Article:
Extended reality (XR) technologies have “enormous potential” to reshape global industry and societies, a post from Ericsson revealed on Thursday.
The XR industry, which includes virtual, augmented, and mixed reality (VR/AR/MR) as well as haptics, has been hindered by numerous challenges requiring innovative networking solutions, Ali Zaidi, Ericsson Head of Commercial Intelligence and Analytics, and Marie Hogan, Head of Mobile Broadband Voice and New Business said in the post.
Issues linked to heat generation, limited processing capabilities, and battery life and storage for small form factor headsets caused blockages to the global XR sector, but industry leaders could offload XR processing to the edge of mobile networks, the company said.
Citing internal studies, Ericsson claimed offloading could also dramatically reduce energy consumption by up to seven times, but required Time-Critical Communication to provide “consistent low latency communication between the device and the mobile network.”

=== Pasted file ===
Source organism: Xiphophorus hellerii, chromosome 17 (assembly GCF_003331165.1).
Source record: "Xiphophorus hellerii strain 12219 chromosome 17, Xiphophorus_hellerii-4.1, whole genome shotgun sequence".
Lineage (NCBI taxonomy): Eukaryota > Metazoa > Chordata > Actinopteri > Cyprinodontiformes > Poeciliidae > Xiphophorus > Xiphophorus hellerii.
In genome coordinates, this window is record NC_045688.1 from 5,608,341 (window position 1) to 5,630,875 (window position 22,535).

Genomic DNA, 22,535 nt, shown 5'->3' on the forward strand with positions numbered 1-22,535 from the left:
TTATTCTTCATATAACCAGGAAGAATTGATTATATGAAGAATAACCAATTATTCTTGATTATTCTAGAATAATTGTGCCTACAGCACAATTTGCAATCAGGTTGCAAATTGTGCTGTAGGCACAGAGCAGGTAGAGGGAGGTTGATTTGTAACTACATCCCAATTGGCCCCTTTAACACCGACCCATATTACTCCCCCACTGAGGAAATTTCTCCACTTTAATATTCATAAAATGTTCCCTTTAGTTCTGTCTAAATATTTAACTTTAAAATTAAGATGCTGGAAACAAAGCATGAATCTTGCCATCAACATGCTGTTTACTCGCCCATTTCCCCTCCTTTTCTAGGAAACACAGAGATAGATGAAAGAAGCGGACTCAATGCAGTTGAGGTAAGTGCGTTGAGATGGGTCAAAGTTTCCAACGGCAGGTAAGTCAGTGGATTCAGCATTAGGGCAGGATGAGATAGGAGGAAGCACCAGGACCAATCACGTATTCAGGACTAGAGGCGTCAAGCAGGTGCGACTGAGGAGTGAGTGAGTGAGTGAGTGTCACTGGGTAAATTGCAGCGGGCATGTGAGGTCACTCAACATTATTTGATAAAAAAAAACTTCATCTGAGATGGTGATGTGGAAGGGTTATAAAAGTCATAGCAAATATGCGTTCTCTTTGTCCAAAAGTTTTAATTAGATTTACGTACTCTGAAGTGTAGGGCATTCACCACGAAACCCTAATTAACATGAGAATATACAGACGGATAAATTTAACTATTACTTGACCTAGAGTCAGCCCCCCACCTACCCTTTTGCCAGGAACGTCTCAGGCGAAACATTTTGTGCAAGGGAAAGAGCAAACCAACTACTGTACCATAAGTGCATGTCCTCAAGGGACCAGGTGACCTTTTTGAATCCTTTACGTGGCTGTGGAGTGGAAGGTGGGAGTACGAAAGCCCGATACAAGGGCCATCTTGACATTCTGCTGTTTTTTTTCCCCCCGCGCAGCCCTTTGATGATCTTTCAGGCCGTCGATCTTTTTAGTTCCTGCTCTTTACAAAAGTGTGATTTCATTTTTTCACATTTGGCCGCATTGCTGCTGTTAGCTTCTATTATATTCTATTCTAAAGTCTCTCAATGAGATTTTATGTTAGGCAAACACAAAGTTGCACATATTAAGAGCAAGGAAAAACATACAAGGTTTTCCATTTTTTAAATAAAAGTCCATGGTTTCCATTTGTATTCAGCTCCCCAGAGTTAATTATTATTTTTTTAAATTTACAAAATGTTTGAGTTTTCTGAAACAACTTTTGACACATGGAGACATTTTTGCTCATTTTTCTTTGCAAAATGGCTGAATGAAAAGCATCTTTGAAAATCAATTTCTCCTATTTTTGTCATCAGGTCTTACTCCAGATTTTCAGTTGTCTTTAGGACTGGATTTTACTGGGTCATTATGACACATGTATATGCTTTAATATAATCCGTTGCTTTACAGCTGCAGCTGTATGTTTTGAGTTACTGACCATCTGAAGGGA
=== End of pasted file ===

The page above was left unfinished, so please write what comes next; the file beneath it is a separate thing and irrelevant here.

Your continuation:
According to the Swedish telecoms giant,
“XR connectivity requirements depend on the level of functionality split between the device and the mobile network, as well as on the targeted quality of experience, leading to a wide range of bit rates and bounded latency requirements”
Ericsson added cloud XR application ecosystems were “developing rapidly” and expected limited commercial deployments next year and network requirements of ~5-50 milliseconds of consistent low latency to deploy in numerous use case scenarios over two to three years.
According to Ericsson, one of the top three telecom equipment providers along with China’s Huawei and Finland’s Nokia, said that time-critical use cases involved “real-time media, remote control, industrial control and mobility automation.”
Qualcomm, a leading manufacturer of communications components, has been testing its Boundless XR initiative on Ericsson’s 5G network and collaborates with the telecom equipment provider for its XR for Enterprise programme.
The report comes after a major forum panel discussion at the VR/AR Association’s Global Summit Europe event, where executives from Nokia and T-Mobile explained the need for XR-ready infrastructure to incorporate edge computing into networks to facilitate low-latency connections.
Shenzhen-based Huawei Technologies also urged telecoms in a recent event to provide further use cases for 5G, including emerging XR technologies, to develop future networks.